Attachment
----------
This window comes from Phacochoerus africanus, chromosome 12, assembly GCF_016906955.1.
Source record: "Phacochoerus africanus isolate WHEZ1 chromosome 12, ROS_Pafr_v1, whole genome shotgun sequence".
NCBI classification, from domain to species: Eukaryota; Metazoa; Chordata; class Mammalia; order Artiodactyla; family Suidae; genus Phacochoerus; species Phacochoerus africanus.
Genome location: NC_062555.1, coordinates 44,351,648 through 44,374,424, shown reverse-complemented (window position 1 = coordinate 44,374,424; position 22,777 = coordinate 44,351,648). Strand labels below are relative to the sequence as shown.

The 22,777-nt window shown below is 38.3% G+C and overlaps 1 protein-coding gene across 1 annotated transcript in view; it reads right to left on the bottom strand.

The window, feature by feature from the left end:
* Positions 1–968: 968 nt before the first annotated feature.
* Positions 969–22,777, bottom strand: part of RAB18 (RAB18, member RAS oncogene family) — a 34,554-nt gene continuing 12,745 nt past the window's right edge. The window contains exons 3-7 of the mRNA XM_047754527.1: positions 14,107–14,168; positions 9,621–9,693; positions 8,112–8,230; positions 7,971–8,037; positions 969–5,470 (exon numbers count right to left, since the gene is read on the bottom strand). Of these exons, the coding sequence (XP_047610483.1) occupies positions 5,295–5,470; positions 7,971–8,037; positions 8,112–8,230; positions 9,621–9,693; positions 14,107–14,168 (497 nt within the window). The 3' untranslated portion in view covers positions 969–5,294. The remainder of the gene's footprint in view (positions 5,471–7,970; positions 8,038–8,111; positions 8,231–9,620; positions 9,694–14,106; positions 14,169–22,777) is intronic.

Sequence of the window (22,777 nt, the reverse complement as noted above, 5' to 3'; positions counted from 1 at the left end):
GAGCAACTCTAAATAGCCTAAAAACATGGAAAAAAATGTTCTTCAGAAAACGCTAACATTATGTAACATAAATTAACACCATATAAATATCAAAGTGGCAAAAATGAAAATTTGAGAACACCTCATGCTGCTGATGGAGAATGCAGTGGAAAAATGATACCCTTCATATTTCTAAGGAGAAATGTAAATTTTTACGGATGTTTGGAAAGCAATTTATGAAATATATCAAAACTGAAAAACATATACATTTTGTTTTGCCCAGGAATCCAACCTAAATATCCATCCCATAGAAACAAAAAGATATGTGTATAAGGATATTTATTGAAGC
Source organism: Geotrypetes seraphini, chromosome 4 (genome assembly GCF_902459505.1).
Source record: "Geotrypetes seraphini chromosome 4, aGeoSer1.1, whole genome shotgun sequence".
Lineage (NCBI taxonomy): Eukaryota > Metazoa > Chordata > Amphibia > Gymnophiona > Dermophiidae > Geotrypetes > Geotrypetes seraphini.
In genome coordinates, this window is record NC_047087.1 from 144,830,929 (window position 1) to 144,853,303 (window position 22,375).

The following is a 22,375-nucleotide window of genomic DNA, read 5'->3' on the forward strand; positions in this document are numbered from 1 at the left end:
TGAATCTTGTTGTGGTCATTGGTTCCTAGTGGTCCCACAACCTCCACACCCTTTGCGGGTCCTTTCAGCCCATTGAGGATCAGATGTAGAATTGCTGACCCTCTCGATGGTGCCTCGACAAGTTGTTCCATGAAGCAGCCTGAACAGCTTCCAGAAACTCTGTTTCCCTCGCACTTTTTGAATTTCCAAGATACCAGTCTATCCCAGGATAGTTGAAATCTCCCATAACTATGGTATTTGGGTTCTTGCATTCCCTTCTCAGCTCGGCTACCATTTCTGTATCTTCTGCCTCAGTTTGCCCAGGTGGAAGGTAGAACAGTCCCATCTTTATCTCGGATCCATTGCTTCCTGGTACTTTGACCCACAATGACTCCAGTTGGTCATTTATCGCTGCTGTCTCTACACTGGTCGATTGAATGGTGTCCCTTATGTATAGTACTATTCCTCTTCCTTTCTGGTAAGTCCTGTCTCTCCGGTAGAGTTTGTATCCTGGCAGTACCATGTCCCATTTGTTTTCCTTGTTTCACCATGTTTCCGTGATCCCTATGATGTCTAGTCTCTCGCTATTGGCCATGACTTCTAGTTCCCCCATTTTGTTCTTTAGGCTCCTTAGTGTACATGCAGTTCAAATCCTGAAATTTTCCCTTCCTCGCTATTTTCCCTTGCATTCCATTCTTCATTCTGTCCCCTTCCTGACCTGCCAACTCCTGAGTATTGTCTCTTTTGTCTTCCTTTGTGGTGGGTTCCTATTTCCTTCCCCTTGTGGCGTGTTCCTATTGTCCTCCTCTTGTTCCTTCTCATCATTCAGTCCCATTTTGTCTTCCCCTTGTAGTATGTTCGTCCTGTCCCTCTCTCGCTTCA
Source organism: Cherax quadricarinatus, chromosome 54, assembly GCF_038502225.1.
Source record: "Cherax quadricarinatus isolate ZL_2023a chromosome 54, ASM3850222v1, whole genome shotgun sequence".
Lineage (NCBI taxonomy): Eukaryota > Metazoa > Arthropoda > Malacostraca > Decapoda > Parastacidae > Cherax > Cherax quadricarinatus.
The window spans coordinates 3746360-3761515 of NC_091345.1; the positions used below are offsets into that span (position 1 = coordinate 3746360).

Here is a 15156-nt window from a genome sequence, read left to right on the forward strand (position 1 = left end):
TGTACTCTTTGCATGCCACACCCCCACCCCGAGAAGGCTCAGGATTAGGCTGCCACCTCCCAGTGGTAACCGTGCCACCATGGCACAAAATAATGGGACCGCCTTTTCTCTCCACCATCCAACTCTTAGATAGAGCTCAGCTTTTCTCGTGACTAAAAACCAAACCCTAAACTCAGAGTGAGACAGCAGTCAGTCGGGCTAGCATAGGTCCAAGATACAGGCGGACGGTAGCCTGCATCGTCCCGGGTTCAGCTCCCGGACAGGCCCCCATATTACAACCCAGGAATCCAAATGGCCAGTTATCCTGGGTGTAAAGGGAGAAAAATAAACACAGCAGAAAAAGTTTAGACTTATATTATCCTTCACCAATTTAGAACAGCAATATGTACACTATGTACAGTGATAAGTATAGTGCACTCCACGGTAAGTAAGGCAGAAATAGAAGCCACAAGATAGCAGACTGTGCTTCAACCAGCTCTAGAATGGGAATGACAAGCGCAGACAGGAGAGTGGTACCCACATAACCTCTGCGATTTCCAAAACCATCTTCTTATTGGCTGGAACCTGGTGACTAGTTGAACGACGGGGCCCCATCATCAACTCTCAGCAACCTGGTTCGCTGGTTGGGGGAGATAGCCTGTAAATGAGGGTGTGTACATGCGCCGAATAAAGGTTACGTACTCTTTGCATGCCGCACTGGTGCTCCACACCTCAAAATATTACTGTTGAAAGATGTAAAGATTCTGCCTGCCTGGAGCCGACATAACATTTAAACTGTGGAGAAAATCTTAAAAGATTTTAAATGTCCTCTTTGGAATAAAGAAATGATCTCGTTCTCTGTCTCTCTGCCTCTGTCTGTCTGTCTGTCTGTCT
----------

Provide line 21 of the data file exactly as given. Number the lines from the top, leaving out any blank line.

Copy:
Here is a 15156-nt window from a genome sequence, read left to right on the forward strand (position 1 = left end):